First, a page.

LAGRANGE — During the 15 years Tim Sirk was at the helm of Lakeland, his surroundings were changing around him. The IHSAA implemented class basketball in 1997. Every other Northeast Corner Conference school has hired a different coach since he took over the Laker program. Even Garrett left the conference starting in the 2005 school year for the Allen County Athletic Conference.

Sirk never changed, though, keeping the same three goals he traveled to LaGrange with following a five-year tenure at Hamilton in 1995. Those goals even remained intact when he was faced with health problems and the recurrence of a rare form of salivary gland cancer called acinic-cell carcinoma.

“The first is to be a good father, husband and friend. I pray about that every day. The second is to be a good Christian and have faith like a child. I want to believe in the Lord. The third, I will have to change this, is to be a great basketball coach,” Sirk said. “You get up everyday and try to be the best Christian you can be, the best person you can be and the best one at your profession. Cancer can’t touch that.”

After 20 years of head coaching, Sirk retired following the 2009-10 season. He stated, “my body isn’t able to do what I want it to do to be a good coach.”

Originally diagnosed in spring 2003, the cancer was thought to be defeated in 2006. “I felt like a veteran in the military that never really went to war,” Sirk recalled of his emotion following a clean slate.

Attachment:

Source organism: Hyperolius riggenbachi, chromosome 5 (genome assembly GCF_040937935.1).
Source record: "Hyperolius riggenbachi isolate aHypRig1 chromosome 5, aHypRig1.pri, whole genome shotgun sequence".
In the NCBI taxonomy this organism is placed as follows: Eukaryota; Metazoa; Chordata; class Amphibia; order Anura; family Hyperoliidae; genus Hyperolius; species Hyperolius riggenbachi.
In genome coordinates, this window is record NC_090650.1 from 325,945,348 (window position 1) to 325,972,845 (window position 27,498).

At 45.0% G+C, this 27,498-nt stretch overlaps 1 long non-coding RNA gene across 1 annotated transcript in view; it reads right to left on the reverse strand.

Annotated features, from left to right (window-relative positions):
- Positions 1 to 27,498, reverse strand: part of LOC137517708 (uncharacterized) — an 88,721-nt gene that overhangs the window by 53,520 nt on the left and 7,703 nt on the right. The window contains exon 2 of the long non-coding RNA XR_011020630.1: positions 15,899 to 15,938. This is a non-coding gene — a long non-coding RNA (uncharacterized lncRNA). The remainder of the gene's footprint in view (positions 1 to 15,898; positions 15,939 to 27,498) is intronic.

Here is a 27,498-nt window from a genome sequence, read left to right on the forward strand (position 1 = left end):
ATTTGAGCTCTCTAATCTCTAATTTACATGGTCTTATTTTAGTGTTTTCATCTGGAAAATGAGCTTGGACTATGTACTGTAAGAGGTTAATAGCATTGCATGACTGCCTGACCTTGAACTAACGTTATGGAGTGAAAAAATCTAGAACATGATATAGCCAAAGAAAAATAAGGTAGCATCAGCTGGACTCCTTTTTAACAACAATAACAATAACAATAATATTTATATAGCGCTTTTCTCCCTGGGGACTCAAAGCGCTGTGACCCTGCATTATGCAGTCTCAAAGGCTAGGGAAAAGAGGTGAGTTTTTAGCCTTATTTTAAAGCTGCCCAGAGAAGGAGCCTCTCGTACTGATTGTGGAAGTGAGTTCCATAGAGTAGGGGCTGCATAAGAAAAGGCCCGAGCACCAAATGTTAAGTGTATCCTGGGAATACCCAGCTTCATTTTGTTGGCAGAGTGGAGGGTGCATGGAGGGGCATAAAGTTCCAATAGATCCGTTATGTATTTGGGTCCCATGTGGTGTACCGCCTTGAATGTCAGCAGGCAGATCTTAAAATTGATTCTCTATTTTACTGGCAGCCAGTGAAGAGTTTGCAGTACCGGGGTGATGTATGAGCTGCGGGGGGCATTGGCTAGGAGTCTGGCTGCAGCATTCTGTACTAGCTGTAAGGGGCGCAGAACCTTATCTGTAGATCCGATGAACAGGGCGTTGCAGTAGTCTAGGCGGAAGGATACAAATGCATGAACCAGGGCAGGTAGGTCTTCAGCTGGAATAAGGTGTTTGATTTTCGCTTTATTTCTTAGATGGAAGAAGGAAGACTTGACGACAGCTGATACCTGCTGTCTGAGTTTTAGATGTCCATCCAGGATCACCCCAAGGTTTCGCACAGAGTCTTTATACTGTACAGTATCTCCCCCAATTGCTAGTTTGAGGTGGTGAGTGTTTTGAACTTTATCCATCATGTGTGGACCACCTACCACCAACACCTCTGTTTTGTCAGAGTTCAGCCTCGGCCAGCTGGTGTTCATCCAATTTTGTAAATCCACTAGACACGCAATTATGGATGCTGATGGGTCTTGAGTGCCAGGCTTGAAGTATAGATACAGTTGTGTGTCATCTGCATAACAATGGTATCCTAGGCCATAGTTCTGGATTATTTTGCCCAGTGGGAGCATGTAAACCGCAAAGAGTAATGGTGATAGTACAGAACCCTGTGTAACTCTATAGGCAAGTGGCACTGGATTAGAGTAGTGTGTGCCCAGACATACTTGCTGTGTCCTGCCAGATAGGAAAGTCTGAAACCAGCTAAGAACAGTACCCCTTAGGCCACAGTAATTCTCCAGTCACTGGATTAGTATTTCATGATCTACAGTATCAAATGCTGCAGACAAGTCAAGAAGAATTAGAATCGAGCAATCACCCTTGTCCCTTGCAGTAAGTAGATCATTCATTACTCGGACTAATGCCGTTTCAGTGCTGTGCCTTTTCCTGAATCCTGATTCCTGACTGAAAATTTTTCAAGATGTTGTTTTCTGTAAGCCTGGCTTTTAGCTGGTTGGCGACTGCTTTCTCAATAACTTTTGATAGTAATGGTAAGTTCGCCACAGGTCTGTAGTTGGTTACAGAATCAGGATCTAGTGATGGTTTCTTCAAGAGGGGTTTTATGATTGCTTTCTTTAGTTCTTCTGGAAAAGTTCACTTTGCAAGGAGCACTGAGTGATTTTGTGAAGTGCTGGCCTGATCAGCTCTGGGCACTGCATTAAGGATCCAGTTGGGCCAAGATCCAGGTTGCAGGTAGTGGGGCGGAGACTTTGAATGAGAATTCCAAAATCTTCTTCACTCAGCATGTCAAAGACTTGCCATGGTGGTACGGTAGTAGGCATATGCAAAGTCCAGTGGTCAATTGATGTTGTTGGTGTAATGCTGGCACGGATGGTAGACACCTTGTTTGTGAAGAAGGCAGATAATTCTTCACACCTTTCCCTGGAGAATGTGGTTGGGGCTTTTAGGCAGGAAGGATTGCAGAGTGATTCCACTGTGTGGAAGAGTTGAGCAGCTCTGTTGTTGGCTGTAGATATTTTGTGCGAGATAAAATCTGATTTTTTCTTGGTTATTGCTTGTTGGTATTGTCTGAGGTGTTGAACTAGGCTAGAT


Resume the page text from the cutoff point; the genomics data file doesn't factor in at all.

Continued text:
The sickness did not stay away. Complaining of lack of sleep due to headaches and earaches, Sirk and his family had the area checked again in 2008 where he was re-diagnosed.

“That was devastating,” Sirk said. “But, I think you apply life lessons and see it as ‘it is what it is’ and you go on.”

It was only a matter of time before Sirk was back on the court, but limited at first. After coming back, he started to hand over some duties to assistant coach and friend T.J. Schneider, who was a captain for Sirk’s first team at Lakeland.

A little bit of the flame was missing at first, but Schneider described how Sirk started turning back into his energetic self, when his health allowed it. The trust between Sirk and Schneider was one that makes Schneider believe the transition to whoever coaches next will be smooth.

“His intensity and passion is the same now as it was back then. It’s almost overwhelming,” Schneider said. “They don’t know how he does it. I think a lot of people think they work hard, but you notice you are not working hard enough when you watch Tim Sirk.”

Prior to his diagnosis, Sirk had his own emotional run-in at Hamilton, where he finished 62-51 in five years and brought the program its second sectional title.

Sirk refers to it as “being there at the right time” where he thought he coached one of the best classes to ever go through the school system.